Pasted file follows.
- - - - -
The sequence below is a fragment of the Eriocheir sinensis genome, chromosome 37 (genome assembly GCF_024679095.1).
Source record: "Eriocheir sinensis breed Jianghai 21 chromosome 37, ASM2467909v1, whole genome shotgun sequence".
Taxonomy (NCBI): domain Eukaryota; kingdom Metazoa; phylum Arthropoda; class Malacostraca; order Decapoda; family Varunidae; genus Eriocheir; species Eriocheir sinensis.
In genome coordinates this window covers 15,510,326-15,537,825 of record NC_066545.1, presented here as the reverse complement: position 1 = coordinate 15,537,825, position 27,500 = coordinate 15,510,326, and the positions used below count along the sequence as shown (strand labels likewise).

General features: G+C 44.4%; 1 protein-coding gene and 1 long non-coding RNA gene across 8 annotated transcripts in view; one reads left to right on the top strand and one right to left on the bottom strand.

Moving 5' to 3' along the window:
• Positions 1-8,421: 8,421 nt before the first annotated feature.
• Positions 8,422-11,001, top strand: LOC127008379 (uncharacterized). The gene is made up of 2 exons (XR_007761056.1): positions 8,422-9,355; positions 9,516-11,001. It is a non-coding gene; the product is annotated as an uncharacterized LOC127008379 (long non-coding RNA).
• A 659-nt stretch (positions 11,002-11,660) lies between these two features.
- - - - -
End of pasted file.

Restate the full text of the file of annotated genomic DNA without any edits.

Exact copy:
The sequence below is a fragment of the Eriocheir sinensis genome, chromosome 37 (genome assembly GCF_024679095.1).
Source record: "Eriocheir sinensis breed Jianghai 21 chromosome 37, ASM2467909v1, whole genome shotgun sequence".
Taxonomy (NCBI): domain Eukaryota; kingdom Metazoa; phylum Arthropoda; class Malacostraca; order Decapoda; family Varunidae; genus Eriocheir; species Eriocheir sinensis.
In genome coordinates this window covers 15,510,326-15,537,825 of record NC_066545.1, presented here as the reverse complement: position 1 = coordinate 15,537,825, position 27,500 = coordinate 15,510,326, and the positions used below count along the sequence as shown (strand labels likewise).

General features: G+C 44.4%; 1 protein-coding gene and 1 long non-coding RNA gene across 8 annotated transcripts in view; one reads left to right on the top strand and one right to left on the bottom strand.

Moving 5' to 3' along the window:
• Positions 1-8,421: 8,421 nt before the first annotated feature.
• Positions 8,422-11,001, top strand: LOC127008379 (uncharacterized). The gene is made up of 2 exons (XR_007761056.1): positions 8,422-9,355; positions 9,516-11,001. It is a non-coding gene; the product is annotated as an uncharacterized LOC127008379 (long non-coding RNA).
• A 659-nt stretch (positions 11,002-11,660) lies between these two features.